Last spring, the Food and Drug Administration (FDA) allowed 23andMe, a private biotechnology company based in Mountain View, California, to market genetic health risk (GHR) tests for 10 diseases or conditions directly to consumers for the first time.

The agency noted that this would enable individuals to access information about their genetic risks for certain illnesses, including Alzheimer’s and Parkinson’s diseases, but counseled caution. “It is important that people understand that genetic risk is just one piece of the bigger puzzle,” says Jeffrey Shuren, MD, the director of the agency’s Center for Devices and Radiological Health. “It does not mean they will or won’t ultimately develop a disease.”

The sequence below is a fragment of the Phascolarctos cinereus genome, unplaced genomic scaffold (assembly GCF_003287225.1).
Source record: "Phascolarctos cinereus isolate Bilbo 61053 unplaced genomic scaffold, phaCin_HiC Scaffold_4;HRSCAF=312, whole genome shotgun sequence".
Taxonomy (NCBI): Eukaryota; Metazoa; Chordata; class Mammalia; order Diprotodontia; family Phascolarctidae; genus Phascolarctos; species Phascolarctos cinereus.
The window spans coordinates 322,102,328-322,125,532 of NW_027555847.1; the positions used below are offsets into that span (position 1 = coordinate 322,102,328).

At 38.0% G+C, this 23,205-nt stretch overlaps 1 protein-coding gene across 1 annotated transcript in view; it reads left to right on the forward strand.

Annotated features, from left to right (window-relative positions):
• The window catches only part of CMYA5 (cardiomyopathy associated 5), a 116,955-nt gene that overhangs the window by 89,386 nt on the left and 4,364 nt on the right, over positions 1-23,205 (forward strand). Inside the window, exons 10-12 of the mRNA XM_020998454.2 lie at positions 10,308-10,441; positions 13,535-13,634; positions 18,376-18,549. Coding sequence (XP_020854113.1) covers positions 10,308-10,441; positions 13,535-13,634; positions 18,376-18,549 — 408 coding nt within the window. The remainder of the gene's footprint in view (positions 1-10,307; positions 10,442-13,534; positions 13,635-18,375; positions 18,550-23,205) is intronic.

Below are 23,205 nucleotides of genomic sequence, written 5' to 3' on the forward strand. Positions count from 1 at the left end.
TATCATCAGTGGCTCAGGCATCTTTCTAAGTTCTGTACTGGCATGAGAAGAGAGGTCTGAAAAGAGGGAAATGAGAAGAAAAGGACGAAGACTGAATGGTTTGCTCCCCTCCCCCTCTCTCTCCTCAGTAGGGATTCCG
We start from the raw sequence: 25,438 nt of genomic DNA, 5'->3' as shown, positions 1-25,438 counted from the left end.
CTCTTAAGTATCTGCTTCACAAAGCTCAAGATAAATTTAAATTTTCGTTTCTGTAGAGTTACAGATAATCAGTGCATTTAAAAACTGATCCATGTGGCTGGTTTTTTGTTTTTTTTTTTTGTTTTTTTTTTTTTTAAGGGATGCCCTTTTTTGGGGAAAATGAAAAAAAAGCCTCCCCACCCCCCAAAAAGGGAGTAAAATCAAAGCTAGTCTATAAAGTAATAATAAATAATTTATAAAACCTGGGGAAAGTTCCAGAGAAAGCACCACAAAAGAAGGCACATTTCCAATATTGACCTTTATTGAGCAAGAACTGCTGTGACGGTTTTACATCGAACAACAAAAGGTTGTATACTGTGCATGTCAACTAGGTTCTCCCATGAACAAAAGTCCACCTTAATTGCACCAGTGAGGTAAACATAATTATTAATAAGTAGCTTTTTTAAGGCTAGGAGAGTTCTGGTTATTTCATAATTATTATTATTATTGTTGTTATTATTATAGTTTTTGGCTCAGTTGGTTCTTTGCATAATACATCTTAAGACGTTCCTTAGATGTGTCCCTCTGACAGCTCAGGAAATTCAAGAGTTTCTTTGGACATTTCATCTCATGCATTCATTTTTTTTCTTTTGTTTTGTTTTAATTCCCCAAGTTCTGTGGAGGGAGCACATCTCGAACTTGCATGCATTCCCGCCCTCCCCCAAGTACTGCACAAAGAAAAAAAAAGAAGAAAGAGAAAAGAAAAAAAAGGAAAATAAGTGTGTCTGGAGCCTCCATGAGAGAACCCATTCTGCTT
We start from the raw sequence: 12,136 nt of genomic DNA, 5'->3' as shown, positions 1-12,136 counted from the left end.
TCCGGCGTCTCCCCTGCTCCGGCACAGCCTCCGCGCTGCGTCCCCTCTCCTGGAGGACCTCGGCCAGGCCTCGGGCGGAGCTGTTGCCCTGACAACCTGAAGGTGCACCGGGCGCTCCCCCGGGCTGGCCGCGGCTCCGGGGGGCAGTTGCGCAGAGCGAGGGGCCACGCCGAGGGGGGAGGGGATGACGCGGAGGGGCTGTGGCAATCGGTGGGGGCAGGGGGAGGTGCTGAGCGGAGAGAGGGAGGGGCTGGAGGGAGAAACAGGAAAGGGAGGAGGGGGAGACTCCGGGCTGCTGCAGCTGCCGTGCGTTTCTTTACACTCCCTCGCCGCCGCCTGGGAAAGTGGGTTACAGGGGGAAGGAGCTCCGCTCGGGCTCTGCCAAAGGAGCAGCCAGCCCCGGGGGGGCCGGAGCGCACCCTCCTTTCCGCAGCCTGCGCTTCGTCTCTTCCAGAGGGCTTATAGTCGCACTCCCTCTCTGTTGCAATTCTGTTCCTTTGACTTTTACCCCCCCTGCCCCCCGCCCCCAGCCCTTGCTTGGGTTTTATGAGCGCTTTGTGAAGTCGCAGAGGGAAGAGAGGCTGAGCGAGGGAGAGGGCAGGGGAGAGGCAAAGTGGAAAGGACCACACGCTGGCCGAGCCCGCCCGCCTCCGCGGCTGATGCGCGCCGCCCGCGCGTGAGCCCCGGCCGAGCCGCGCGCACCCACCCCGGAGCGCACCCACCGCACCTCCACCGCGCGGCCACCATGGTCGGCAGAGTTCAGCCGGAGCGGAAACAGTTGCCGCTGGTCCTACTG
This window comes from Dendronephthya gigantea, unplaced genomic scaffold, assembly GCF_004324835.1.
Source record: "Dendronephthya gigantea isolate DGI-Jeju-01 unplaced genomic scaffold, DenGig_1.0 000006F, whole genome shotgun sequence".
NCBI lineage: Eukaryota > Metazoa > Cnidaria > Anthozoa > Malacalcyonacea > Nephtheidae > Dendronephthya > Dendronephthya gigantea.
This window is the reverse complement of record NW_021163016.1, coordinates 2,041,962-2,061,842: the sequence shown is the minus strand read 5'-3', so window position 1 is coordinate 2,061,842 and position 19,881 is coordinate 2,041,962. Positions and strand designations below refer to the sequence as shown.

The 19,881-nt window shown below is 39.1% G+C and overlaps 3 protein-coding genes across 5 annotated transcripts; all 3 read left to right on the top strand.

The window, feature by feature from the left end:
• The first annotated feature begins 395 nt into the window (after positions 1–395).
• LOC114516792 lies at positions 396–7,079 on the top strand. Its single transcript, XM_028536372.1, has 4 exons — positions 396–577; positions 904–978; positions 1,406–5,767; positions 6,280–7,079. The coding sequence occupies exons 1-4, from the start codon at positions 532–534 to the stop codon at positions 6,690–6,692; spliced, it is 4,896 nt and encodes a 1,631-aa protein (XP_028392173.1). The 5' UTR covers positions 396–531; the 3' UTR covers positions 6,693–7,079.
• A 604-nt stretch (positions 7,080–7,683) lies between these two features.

Typically, direct-to-consumer (DTC) genetic tests analyze DNA from a sample of an individual’s saliva or blood or from a cheek swab that’s been sent to a lab. According to the Federal Trade Commission, prices of these tests can range from less than $100 to a few thousand dollars. But because diseases are caused by complex interactions in the body, results shouldn’t be used to diagnose a condition or determine decisions about treatment.

Furthermore, users should consult a health care professional if they have questions or concerns about test outcomes, the FDA advises.

The agency recently relaxed its regulation of DTC genetic tests and now requires only a one-time review in order to ensure that screenings meet FDA requirements. After that, companies may enter the market with new GHR tests without further review, says Scott Gottlieb, the agency’s commissioner.